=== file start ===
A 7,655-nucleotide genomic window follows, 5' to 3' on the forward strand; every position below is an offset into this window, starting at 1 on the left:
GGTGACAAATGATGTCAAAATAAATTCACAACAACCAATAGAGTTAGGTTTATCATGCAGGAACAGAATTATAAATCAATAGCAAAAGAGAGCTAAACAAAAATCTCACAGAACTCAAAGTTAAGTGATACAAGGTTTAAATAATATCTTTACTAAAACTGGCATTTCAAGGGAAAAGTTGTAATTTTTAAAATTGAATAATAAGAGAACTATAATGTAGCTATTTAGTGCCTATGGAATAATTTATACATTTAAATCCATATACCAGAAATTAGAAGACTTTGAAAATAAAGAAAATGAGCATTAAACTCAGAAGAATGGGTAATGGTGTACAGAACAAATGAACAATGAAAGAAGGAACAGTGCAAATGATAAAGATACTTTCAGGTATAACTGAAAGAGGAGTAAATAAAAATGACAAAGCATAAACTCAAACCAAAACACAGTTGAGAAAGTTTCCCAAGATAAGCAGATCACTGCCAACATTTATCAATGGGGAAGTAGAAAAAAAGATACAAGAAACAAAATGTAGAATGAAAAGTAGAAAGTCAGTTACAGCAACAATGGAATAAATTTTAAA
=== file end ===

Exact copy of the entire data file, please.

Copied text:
A 7,655-nucleotide genomic window follows, 5' to 3' on the forward strand; every position below is an offset into this window, starting at 1 on the left:
GGTGACAAATGATGTCAAAATAAATTCACAACAACCAATAGAGTTAGGTTTATCATGCAGGAACAGAATTATAAATCAATAGCAAAAGAGAGCTAAACAAAAATCTCACAGAACTCAAAGTTAAGTGATACAAGGTTTAAATAATATCTTTACTAAAACTGGCATTTCAAGGGAAAAGTTGTAATTTTTAAAATTGAATAATAAGAGAACTATAATGTAGCTATTTAGTGCCTATGGAATAATTTATACATTTAAATCCATATACCAGAAATTAGAAGACTTTGAAAATAAAGAAAATGAGCATTAAACTCAGAAGAATGGGTAATGGTGTACAGAACAAATGAACAATGAAAGAAGGAACAGTGCAAATGATAAAGATACTTTCAGGTATAACTGAAAGAGGAGTAAATAAAAATGACAAAGCATAAACTCAAACCAAAACACAGTTGAGAAAGTTTCCCAAGATAAGCAGATCACTGCCAACATTTATCAATGGGGAAGTAGAAAAAAAGATACAAGAAACAAAATGTAGAATGAAAAGTAGAAAGTCAGTTACAGCAACAATGGAATAAATTTTAAA